Fall Out Boy - American Beauty / American Psycho
by Shannon Smith
I have a soft spot for Fall Out Boy. The album that they have created is one of enthusiasm, energy, and pure pop-punk passion. The more I listen to it, the more the songs stick in my head. Although FOB are, shall we say, an acquired taste, dedicated fans will love it, and maybe there will be a few converted fans. Yet I’m said to say that I think this album will be ignored by a large majority of people - not that it should be.
The first song of the album, Irresistible, is classic FOB. The song starts with trumpets, which signal the calling, the battle cry, for all FOB fans to come out of hibernation. Wentz has been cited as saying that this song was influenced by the torrid love affair of Sid Vicious and Nancy Spuggan – and knowing how that one ended, you can get a sense of the fury within this song. The repetitive lyrics (“Another way you hurt me baby”) are filled with such anger and such feeling, making the audience feel like their brooding teenage selves. Or maybe just this writer… The point is that this is a high energy start to Fall Out Boy’s sixth album. It is a definite strong starter – and I’m not ashamed to say that I love it.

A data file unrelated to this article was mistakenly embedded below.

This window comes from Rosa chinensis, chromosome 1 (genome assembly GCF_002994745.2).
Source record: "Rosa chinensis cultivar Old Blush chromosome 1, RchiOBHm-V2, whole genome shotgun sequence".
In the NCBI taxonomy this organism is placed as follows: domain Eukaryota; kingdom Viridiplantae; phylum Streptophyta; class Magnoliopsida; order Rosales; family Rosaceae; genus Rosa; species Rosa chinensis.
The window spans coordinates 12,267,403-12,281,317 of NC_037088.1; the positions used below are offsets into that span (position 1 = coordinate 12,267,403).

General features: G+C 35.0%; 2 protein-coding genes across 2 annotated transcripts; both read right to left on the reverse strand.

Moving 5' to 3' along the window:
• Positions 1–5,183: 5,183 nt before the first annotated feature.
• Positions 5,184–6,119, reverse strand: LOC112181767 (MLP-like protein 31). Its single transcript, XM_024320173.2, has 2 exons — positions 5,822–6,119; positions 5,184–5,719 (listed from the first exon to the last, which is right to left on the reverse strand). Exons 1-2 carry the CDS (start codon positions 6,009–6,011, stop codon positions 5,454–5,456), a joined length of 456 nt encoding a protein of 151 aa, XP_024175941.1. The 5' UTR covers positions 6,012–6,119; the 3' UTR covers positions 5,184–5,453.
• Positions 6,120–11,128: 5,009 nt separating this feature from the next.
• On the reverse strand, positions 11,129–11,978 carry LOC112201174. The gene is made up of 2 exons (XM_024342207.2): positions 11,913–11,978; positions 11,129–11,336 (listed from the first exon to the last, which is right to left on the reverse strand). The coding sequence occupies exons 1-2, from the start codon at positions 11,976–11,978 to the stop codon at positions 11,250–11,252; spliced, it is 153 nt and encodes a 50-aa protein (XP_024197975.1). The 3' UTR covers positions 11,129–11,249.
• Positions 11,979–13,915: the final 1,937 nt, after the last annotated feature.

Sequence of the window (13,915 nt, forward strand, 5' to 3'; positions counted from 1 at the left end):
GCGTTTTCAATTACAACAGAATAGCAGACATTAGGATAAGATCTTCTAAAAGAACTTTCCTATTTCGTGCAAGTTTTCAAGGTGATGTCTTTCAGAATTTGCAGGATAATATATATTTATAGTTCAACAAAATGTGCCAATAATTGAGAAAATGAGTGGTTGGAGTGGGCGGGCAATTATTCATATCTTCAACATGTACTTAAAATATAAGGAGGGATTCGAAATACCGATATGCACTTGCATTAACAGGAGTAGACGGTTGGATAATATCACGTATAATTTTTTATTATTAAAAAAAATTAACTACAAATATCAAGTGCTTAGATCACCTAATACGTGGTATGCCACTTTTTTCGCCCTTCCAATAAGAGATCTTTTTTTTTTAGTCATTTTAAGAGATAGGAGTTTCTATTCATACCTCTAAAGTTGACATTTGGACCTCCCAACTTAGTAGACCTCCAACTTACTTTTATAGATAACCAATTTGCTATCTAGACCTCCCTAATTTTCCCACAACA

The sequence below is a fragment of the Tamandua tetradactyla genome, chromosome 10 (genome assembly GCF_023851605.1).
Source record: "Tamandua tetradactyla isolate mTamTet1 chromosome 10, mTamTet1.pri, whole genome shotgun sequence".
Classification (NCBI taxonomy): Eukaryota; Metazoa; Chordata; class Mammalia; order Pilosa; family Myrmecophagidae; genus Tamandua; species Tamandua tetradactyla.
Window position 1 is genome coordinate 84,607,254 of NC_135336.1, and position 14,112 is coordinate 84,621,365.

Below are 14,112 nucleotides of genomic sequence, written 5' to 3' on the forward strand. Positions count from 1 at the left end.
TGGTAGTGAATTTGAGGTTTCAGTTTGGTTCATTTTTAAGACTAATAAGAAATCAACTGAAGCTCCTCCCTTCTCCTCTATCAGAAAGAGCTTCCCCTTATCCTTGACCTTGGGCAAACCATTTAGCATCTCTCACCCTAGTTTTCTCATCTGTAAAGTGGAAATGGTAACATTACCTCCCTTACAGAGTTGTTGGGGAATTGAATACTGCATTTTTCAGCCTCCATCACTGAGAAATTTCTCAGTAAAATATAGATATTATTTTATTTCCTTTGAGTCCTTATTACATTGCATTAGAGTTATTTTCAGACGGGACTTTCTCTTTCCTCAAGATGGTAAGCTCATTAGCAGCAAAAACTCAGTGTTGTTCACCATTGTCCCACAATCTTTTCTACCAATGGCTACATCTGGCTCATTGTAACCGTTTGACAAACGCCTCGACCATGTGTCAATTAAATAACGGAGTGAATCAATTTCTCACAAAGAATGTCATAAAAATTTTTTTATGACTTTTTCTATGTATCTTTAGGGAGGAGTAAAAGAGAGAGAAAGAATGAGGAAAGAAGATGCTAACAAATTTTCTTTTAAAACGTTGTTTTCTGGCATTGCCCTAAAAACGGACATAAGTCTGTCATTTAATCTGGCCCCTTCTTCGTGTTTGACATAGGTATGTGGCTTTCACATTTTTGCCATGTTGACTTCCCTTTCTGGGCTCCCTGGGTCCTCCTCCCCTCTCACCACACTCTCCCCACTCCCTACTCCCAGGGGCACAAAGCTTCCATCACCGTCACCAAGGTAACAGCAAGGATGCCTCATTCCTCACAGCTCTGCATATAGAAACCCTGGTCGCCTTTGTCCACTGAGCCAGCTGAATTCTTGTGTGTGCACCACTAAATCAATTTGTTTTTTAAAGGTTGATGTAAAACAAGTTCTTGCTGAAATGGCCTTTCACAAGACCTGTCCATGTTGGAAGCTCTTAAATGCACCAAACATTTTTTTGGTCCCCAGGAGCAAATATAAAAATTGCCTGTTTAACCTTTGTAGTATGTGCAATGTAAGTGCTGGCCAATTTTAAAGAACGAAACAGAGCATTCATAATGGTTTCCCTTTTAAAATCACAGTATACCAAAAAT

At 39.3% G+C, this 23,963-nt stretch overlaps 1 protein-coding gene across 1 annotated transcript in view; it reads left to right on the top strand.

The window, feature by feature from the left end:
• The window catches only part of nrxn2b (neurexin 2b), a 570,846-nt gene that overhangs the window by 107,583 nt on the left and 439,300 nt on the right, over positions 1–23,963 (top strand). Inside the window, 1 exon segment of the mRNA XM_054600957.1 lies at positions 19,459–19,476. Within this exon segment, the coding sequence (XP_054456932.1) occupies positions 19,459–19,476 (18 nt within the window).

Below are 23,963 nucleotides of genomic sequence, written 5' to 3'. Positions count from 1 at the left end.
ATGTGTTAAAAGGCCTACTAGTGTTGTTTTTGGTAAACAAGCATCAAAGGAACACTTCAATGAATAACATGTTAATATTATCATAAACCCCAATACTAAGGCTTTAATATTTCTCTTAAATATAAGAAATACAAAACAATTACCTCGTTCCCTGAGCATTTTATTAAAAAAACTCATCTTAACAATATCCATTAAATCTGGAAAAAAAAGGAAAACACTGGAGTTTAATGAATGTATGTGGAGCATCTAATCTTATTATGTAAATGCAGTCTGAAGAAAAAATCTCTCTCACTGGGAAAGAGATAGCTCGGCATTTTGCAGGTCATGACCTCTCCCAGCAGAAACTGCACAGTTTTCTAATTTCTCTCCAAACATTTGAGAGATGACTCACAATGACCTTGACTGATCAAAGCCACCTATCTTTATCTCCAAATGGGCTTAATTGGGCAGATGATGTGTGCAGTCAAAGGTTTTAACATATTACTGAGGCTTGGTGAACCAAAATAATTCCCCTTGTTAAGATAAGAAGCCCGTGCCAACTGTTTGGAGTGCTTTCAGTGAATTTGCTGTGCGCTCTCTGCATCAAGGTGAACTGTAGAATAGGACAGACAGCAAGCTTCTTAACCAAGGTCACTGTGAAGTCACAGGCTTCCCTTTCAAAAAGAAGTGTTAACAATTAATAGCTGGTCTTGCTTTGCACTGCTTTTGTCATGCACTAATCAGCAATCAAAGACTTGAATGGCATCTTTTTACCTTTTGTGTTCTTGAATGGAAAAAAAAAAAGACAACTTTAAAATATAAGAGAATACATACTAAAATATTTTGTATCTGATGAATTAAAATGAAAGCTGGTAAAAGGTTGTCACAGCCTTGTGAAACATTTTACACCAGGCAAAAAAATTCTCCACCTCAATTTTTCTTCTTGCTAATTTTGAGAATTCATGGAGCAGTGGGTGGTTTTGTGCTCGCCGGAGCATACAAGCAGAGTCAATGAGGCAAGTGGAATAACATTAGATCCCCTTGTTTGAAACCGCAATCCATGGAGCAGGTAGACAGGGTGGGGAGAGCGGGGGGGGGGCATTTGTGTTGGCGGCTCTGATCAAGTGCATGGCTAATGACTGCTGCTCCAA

Nevertheless, the album’s continuous manic nature is a little exhausting, though it is a journey that is worth the migraine. It is a constantly strong album, which is refreshing considering the state of the music industry at the moment. But moving past my industry bashing – there are two stand-out songs for me.
Firstly, Uma Thurman is a classic high-calibre FOB contribution. And of course, any song called Uma Thurman is going to be a powerhouse – a killer. The fact that Thurman heard the song and approved the use of the name is enough of an argument as to why this song is pretty epic. Lyrics such as “I can move mountains, I can work a miracle, work a miracle” were the kick I needed during exam week. These lyrics along with the powerful backing mashup is a head banger of a tune. Sitting in the Law library trying not to dance to this was one of the most frustrating moments of my exam week - I always want to “dance like Uma Thurman”.
The opposite of the spectrum was another of the key songs on the album, Jet Pack Blues. It follows the continuing theme of modern love which Wentz has discussed within the media to be a pulling force within the album. It reflects the pop-rock roots that FOB have become synonymous with. Lyrics screamed by Stump such as “Baby, come home / Did you ever love her? Do you know? Or did you never want to be alone?” reflect the sense of frustration which the emo label is renowned for.
Fall Out Boy have produced an album which is refreshingly feeling. They have taken the anger, frustration, and lust that modern love has become associated with, and they push it down your throat. I am so glad that such powerful songwriting, along with insane rock backing, has been delivered. This is an album which pop-rock fans can embrace without guilt and without disappointment. It has restored my faith in an increasingly commercialised and abused genre.
Thank You, Fall Out Boy. #FaithRestored